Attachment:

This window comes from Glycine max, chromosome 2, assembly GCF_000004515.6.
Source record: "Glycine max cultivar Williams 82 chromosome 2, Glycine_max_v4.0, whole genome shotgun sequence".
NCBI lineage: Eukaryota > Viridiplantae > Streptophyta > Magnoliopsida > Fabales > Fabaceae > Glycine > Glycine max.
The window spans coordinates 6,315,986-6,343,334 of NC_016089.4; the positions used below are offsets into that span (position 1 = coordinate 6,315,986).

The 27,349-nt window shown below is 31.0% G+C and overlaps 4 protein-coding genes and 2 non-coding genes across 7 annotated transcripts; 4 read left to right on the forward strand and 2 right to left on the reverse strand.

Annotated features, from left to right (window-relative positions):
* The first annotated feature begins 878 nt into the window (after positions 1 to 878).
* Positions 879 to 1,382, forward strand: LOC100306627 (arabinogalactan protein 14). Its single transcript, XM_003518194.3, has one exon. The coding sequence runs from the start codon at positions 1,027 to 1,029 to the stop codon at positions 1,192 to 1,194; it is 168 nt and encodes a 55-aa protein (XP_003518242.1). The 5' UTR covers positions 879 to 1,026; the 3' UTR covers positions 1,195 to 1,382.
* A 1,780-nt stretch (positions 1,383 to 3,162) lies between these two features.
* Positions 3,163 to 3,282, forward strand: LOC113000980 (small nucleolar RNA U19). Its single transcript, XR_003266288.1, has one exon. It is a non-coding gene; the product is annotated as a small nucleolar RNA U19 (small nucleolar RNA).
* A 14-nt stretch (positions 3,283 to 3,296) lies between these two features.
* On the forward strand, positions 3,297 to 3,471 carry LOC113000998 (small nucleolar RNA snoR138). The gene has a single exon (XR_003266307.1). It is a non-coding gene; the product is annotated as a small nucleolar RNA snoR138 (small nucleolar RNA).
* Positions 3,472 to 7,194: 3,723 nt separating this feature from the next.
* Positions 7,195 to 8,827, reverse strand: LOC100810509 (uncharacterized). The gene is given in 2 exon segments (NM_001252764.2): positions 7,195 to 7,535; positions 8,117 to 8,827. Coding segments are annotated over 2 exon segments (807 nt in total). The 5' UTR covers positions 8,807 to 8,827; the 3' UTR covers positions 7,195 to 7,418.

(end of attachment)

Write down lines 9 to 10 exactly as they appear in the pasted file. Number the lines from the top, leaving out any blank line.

* A 1,780-nt stretch (positions 1,383 to 3,162) lies between these two features.
* Positions 3,163 to 3,282, forward strand: LOC113000980 (small nucleolar RNA U19). Its single transcript, XR_003266288.1, has one exon. It is a non-coding gene; the product is annotated as a small nucleolar RNA U19 (small nucleolar RNA).